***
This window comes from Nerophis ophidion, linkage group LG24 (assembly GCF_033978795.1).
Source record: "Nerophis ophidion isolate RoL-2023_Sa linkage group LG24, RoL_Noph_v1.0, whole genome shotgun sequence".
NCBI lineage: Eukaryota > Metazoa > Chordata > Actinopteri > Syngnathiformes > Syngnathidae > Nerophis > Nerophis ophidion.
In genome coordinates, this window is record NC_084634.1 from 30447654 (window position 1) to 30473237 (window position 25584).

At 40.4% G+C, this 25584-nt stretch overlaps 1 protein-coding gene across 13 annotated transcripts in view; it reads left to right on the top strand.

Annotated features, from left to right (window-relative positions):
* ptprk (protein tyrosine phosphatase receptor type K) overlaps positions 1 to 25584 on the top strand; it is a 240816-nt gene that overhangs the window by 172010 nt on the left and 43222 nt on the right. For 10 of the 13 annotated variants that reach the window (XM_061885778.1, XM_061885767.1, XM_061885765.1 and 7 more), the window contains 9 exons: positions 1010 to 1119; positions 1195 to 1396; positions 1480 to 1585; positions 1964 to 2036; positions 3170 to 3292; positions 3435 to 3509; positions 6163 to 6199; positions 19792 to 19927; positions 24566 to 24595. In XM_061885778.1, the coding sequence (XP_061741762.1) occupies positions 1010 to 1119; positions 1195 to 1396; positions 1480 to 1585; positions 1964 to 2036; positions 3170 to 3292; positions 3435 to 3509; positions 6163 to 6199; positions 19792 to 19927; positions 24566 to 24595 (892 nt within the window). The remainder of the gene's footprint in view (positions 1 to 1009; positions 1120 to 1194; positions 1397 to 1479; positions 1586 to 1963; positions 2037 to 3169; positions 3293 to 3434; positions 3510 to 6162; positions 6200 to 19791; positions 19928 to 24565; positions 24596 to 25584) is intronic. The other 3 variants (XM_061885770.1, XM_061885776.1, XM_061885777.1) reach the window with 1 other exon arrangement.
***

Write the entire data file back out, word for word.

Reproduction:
This window comes from Nerophis ophidion, linkage group LG24 (assembly GCF_033978795.1).
Source record: "Nerophis ophidion isolate RoL-2023_Sa linkage group LG24, RoL_Noph_v1.0, whole genome shotgun sequence".
NCBI lineage: Eukaryota > Metazoa > Chordata > Actinopteri > Syngnathiformes > Syngnathidae > Nerophis > Nerophis ophidion.
In genome coordinates, this window is record NC_084634.1 from 30447654 (window position 1) to 30473237 (window position 25584).

At 40.4% G+C, this 25584-nt stretch overlaps 1 protein-coding gene across 13 annotated transcripts in view; it reads left to right on the top strand.

Annotated features, from left to right (window-relative positions):
* ptprk (protein tyrosine phosphatase receptor type K) overlaps positions 1 to 25584 on the top strand; it is a 240816-nt gene that overhangs the window by 172010 nt on the left and 43222 nt on the right. For 10 of the 13 annotated variants that reach the window (XM_061885778.1, XM_061885767.1, XM_061885765.1 and 7 more), the window contains 9 exons: positions 1010 to 1119; positions 1195 to 1396; positions 1480 to 1585; positions 1964 to 2036; positions 3170 to 3292; positions 3435 to 3509; positions 6163 to 6199; positions 19792 to 19927; positions 24566 to 24595. In XM_061885778.1, the coding sequence (XP_061741762.1) occupies positions 1010 to 1119; positions 1195 to 1396; positions 1480 to 1585; positions 1964 to 2036; positions 3170 to 3292; positions 3435 to 3509; positions 6163 to 6199; positions 19792 to 19927; positions 24566 to 24595 (892 nt within the window). The remainder of the gene's footprint in view (positions 1 to 1009; positions 1120 to 1194; positions 1397 to 1479; positions 1586 to 1963; positions 2037 to 3169; positions 3293 to 3434; positions 3510 to 6162; positions 6200 to 19791; positions 19928 to 24565; positions 24596 to 25584) is intronic. The other 3 variants (XM_061885770.1, XM_061885776.1, XM_061885777.1) reach the window with 1 other exon arrangement.